Rather than falling back to race promoting and coaching again, this time Bryne started a company on his own. He received a patent in 1989, rounded up early investors and the company was officially organised in 1991. The name Speedplay comes from the Swedish interval work-out term fartlek – speed play.
Getting the pedals accepted was an uphill tussle. Bryne reflects on his initial efforts to get the bike industry to warm to his new product: “It was so freaky to most people when they saw it that I was basically in the same world I was in before.
“I just couldn’t get people to wrap their heads around the idea that this was a bicycle pedal because it looked so different from what people had imprinted in their head. It took a long time before people took us seriously.”
Bryne learned how association with known cyclists could lend a newfangled product credibility and shift it from the freaky to the cool category. Once he got his TurboTrainer into the hands of riders like Davis Phinney it became an acceptable, if not required, possession among change-wary racing cyclists.
“One of the things that I learned real quickly is that you can’t just have a better product. You have to have a product that’s validated by people that people respect.”
To get his weird-looking pedals established with the cycling orthodoxy, Bryne set about getting them beneath the feet of the best racers he could find. Of course, a Yankee doesn’t just square dance into a European pro team’s configuration and get them to start using his product, no matter how great a problem it solves.
“It’s easy to be locked out by bigger companies because they can offer full groupsets,” explains Bryne, “and they can prevent you from getting in. It actually takes a lot longer than you’d imagine to get to the top level. You have to pay your dues.”
Speedplay started out sponsoring small US pro teams. They then had the good fortune to sponsor Mercury which by 1999 and 2000 – the years Floyd Landis and Henk Vogels joined the squad – had grown into a dominant team on the US pro circuit. Next, Speedplay got on board with CSC when they were ranked a lowly 14th in the world.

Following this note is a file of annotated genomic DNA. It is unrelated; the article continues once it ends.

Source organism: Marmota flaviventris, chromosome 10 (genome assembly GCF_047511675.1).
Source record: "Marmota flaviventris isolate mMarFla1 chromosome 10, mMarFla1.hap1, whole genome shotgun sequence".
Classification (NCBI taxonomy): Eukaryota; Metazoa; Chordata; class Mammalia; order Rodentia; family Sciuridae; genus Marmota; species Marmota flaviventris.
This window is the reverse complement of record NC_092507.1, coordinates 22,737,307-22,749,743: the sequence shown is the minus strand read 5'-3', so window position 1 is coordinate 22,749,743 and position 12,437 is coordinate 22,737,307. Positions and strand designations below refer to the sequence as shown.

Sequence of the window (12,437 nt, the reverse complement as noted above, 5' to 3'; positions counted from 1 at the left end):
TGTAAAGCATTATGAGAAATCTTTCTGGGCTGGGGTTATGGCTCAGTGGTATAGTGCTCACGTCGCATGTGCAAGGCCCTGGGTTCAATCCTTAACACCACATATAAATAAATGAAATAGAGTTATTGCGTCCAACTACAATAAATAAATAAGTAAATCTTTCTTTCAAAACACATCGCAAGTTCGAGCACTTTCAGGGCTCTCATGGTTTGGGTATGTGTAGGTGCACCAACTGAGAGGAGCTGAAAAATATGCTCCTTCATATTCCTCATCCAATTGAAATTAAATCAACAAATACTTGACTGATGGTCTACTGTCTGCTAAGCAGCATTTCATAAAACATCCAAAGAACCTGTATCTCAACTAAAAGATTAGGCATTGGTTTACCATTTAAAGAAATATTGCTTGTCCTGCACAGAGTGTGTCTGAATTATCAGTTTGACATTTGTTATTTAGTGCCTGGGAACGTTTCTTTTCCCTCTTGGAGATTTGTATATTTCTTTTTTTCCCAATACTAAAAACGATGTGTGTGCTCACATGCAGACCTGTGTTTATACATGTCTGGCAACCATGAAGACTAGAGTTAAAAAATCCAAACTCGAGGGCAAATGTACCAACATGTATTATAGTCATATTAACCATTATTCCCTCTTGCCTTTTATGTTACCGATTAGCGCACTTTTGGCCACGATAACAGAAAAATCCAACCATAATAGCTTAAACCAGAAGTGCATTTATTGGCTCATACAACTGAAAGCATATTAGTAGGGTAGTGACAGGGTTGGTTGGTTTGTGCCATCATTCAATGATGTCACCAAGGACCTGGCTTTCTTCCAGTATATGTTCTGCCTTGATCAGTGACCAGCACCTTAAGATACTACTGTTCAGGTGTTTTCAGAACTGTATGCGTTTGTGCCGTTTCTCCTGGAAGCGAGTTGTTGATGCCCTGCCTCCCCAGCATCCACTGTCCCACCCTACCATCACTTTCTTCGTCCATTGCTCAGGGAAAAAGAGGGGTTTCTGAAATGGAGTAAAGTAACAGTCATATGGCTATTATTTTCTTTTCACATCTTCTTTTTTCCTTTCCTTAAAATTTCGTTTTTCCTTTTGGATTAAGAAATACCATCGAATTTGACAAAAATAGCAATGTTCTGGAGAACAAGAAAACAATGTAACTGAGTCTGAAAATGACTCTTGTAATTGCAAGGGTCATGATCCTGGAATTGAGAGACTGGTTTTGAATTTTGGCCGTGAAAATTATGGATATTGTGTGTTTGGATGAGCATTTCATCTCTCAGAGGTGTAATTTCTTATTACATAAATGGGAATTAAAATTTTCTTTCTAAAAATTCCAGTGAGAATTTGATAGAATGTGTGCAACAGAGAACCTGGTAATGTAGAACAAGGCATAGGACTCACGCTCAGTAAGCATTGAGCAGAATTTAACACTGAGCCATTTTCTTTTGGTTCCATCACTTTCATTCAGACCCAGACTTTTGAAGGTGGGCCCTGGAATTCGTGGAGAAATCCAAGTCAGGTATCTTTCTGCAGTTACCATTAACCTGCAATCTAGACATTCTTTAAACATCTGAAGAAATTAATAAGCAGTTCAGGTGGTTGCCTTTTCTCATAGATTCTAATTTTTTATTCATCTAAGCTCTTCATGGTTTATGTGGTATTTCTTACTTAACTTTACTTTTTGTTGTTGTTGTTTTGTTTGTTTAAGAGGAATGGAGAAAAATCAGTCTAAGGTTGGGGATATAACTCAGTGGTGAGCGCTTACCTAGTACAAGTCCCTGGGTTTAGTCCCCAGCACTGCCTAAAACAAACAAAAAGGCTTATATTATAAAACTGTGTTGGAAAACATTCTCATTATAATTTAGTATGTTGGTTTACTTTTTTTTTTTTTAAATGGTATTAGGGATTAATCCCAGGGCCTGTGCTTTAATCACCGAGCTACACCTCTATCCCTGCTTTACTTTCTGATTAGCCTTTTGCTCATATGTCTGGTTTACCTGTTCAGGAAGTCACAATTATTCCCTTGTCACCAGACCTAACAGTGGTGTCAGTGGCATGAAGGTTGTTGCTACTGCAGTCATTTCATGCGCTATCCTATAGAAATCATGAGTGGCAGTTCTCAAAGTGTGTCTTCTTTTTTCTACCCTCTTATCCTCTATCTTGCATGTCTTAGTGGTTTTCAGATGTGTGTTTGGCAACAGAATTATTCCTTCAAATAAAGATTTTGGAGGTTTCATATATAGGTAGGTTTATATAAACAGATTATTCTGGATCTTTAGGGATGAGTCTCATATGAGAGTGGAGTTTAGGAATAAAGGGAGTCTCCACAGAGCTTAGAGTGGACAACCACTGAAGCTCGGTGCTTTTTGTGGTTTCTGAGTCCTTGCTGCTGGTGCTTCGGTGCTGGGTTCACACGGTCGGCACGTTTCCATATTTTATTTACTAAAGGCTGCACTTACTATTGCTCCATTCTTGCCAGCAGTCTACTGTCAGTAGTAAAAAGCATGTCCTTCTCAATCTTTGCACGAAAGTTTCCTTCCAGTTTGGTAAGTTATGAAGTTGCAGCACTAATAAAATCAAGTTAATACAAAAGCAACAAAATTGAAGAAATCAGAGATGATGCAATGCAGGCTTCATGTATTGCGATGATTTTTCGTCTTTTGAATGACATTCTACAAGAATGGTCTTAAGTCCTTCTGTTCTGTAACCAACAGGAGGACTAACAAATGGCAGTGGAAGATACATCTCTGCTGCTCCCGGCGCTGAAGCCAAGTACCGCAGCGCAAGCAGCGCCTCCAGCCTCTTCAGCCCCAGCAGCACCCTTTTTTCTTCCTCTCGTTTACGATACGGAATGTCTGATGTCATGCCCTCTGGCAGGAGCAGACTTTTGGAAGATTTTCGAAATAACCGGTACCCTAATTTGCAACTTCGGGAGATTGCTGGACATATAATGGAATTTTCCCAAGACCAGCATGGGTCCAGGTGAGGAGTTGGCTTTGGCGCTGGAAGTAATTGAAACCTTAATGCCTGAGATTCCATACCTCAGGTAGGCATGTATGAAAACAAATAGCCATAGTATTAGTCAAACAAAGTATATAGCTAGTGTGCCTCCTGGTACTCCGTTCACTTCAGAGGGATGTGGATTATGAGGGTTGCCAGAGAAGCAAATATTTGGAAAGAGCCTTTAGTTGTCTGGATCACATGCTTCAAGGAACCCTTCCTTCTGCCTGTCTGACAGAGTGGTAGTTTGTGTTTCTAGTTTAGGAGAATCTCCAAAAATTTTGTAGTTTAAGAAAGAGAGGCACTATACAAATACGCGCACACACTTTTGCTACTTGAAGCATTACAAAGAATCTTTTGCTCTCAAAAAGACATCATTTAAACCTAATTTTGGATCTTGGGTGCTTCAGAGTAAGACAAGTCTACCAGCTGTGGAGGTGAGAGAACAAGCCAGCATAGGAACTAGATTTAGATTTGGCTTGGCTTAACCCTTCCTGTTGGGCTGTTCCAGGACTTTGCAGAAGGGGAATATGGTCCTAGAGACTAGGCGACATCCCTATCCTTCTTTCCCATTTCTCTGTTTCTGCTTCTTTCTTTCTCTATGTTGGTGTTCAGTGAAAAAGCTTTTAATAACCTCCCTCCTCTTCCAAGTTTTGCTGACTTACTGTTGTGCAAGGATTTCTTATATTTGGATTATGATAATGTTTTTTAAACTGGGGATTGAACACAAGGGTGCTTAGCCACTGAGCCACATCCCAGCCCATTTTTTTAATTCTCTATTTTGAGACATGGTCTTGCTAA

“We rode that wave,” Bryne notes with pride of his association with the rise of the team from middling to powerhouse. “By the time they were number one, we were flying.”
He adds that CSC’s success lifted all the sponsor boats. “The other marketing partners who had started with us were all doing well, because we were working together to make the best bikes and equipment we could.”
In 2009, Speedplay sponsored four ProTour teams as well as some of the world’s top pro triathletes.
Jumping to 2010, Bryne was optimistic that five Tour de France teams would be using Speedplay pedals – one quarter of the peloton. Reflecting on his ride from promoting dinky criteriums in dusty San Diego county corners to spending his days flying around the world consulting with Saxo Bank, Liquigas, Cervélo TestTeam and other big-time players, Bryne says: “It’s been really fun. We really love racing. It’s in the DNA from the riding, the promoting and the product side.”
In 2010 [when this article was originally published] Speedplay was a tightly held private company with 31 employees that sells its mountain and road pedals in almost every global cycling market.
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According to Richard, Sharon also has a better eye for up-and-coming triathlon and cycling talent. This combination of her sense for rising stars and her connections in the industry has helped more than one aspiring young rider land a ProTour contract.
“She pays much closer attention to race results than I do and remembers names a lot better than me,” Bryne admits.
By having Sharon’s ear so close to the ground, Speedplay can approach riders with sponsorship proposals before the rider or their agents come knocking on Speedplay’s door.
As for measures of Speedplay’s profitability and income, Bryne keeps numbers close to the vest. However, he does let on that they are growing at a 10 to 20 per cent rate even in the midst of a recession. “In 2009 we had a fantastic year.”
Perhaps long-time Speedplay observer Bob Babbitt best summarises the story of a determined 18-year-old who returned from the Tour de France in 1972 and turned his passion into a company that continues to grow.
“Richard was always right in everything he looked at and analysed: ‘I wonder if handlebars should be different? What would happen if we put somebody on a steeper seat tube? What would happen if we made the pedals smaller and lighter and round?’ He is pragmatic and he is a problem solver in everything he does.”
– By Mark Johnson